But there is a big difference between being a mediocre president -- as one could argue George W. Bush has been -- and being an awful one.
This part is unclear to me. Perhaps his editors should have asked him to tighten that one up a bit.
In any event, he makes his case for and against McCain. First the pro:
Then the con:
For this conservative, the paramount issue is winning the war on terror, because if we lose, nothing else will matter very much. Arguably, Mr. McCain is better suited than anyone else to lead us to victory.
The next most important issue to me is to appoint to the federal bench judges who will follow the Constitution. Mr. McCain supported the nominations of John Roberts and Samuel Alito to the Supreme Court, but some are trying to manufacture doubt about whom he'd appoint. There's no doubt about what kind of judges Hillary Clinton or Barack Obama would choose.
Mr. McCain was wrong to oppose the Bush tax cuts, and his refusal to admit his mistake fuels MDS (McCain Derangement Syndrome).In between he outlined the dangers facing the citizens of the Red States:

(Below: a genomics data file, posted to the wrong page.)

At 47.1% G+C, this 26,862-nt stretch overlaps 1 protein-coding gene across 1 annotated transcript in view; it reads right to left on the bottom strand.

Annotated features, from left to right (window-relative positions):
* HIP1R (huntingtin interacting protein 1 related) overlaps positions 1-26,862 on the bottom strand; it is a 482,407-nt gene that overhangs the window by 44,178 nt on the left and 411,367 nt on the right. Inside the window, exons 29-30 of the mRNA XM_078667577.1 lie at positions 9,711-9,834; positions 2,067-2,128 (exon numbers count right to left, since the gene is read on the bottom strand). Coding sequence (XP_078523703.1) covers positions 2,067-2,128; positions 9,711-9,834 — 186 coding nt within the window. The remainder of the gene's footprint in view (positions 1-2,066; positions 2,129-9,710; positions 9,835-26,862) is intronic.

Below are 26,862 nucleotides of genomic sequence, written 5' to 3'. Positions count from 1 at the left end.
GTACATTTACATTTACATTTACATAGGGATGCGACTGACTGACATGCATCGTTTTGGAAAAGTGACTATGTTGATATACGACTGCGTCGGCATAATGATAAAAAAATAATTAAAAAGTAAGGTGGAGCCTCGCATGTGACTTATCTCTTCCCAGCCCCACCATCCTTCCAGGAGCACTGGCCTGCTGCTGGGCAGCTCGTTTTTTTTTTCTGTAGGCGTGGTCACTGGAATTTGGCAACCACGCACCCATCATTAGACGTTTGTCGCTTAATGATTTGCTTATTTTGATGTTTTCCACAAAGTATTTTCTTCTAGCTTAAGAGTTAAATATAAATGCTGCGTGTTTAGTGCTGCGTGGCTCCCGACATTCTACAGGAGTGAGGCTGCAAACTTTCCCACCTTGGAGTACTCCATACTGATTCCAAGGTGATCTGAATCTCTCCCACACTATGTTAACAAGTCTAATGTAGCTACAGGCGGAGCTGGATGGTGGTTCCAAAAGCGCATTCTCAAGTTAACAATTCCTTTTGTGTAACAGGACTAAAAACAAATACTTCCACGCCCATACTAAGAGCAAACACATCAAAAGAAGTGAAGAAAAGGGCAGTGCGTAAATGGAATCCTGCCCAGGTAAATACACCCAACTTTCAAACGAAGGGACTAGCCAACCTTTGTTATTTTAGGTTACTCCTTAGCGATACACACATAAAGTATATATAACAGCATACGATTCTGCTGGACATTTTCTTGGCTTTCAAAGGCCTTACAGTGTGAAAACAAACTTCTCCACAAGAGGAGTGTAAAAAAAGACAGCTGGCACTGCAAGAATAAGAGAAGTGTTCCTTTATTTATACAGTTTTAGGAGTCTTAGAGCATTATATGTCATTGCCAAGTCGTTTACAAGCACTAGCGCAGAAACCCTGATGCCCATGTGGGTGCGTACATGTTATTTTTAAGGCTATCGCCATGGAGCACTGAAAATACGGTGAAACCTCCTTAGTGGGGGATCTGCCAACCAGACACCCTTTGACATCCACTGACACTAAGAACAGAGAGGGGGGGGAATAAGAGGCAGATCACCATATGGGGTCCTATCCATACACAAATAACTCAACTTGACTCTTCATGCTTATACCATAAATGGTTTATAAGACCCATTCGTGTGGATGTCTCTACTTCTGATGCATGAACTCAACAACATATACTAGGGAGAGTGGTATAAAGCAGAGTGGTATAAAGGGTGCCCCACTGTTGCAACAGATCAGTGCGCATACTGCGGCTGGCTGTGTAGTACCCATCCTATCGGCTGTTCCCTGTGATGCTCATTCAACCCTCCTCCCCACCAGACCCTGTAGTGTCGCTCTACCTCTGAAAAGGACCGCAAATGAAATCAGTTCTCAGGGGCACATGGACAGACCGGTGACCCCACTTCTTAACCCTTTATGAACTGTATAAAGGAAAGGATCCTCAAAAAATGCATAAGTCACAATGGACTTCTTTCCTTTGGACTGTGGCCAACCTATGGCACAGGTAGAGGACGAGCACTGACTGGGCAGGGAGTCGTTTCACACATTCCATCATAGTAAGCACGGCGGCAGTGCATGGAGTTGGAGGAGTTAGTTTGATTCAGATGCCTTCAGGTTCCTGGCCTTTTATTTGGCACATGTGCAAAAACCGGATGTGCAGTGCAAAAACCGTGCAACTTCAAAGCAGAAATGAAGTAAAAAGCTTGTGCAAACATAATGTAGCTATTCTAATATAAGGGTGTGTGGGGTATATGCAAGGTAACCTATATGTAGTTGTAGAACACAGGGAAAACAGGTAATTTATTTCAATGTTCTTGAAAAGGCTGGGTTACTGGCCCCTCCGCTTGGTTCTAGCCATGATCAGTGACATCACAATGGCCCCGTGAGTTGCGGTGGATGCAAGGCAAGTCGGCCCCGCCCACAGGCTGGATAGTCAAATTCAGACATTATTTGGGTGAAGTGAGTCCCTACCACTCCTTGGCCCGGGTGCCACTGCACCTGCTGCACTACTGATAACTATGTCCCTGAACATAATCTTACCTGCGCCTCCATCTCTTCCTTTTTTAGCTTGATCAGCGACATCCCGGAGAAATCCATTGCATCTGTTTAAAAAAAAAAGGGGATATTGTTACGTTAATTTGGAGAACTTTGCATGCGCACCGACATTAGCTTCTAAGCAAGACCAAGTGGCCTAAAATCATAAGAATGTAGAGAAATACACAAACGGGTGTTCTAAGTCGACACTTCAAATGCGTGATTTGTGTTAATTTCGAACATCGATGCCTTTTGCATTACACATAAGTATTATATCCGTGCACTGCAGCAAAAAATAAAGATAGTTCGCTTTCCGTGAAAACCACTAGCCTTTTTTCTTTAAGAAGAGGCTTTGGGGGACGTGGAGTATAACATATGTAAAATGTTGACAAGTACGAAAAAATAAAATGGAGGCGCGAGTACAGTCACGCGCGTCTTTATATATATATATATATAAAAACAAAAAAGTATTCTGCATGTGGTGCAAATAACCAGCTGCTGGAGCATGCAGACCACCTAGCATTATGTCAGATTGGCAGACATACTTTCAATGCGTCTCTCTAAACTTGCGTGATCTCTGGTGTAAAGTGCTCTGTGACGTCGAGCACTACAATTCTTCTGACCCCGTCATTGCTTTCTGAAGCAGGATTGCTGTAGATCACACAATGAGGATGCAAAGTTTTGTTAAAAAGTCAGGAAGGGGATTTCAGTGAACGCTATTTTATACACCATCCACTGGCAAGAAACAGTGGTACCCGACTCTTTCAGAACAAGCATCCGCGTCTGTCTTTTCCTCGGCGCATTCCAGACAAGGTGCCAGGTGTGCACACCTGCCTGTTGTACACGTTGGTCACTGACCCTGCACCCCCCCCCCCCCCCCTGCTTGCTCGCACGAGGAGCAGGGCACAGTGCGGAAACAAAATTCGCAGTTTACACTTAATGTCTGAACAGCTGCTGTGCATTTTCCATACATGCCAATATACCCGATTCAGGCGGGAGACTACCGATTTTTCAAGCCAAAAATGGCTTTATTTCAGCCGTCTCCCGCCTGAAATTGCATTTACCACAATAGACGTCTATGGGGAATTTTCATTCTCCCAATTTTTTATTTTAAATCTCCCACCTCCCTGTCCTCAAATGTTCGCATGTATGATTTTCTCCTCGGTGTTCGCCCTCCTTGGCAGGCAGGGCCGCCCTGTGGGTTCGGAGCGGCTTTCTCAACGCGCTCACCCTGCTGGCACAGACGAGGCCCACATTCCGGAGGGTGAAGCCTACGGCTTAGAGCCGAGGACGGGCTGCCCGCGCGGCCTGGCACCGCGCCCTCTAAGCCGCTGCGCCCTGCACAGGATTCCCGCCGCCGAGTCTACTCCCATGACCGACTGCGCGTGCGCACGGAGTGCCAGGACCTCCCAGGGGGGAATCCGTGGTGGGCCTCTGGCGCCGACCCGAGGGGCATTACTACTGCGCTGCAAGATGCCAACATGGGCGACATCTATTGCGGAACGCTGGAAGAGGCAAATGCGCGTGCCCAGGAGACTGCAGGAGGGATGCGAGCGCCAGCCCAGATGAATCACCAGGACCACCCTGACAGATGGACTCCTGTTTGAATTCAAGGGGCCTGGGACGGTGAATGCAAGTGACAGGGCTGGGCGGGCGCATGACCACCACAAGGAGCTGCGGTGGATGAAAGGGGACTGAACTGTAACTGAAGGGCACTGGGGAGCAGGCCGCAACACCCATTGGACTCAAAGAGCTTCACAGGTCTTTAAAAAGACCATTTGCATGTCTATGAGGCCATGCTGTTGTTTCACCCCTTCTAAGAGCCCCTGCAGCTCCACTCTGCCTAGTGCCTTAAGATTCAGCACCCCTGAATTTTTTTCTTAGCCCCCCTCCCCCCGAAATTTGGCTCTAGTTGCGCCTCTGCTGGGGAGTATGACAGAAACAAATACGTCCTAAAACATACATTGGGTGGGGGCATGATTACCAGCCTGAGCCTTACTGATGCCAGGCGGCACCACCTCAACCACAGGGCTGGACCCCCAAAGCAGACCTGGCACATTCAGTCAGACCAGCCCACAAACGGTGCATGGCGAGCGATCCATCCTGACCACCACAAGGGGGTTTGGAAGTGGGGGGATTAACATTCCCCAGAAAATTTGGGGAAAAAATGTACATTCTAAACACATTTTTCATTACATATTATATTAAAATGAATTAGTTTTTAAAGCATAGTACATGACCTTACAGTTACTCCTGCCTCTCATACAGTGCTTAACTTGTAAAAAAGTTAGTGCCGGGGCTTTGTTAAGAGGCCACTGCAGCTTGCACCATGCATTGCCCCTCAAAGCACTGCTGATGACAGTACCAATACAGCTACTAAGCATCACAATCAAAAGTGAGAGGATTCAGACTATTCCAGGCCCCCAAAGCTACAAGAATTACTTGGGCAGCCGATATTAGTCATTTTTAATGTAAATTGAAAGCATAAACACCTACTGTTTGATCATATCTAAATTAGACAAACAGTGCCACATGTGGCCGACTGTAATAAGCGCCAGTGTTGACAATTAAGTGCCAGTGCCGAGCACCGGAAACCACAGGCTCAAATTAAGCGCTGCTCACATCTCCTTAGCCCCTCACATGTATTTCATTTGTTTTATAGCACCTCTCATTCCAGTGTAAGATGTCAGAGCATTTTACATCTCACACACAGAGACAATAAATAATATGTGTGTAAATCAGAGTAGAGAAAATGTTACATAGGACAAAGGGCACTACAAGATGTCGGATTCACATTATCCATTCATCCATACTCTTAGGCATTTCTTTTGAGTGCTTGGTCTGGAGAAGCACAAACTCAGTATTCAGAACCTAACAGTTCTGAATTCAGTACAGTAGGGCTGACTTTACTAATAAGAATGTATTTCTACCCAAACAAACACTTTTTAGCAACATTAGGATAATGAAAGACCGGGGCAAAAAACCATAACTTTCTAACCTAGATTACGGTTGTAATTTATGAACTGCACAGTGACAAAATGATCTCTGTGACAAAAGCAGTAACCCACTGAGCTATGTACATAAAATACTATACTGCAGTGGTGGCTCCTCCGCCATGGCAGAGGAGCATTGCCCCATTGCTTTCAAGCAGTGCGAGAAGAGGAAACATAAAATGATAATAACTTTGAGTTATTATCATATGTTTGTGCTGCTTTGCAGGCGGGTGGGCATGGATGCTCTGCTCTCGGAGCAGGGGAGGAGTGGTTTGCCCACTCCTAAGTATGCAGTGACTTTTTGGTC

While it is true no Republican can be elected president without the support of the conservative base, it is also true that no Republican can be elected with the support only of the conservative base. When moderates are no longer comfortable in the Republican Party, Democrats will win all the elections.That being said, I thought it would be fun to see just what they in fact are saying about McCain.
First, Ann Coulter:
Astonishing. For the record Bob Dole was born in the summer of 1923. So that means that in 1996 (when he ran for President) he turned 73. John McCain was born in late-summer of 1936. So in 2008 he'll turn 72. Kinda kills Coulter's age joke, doesn't it?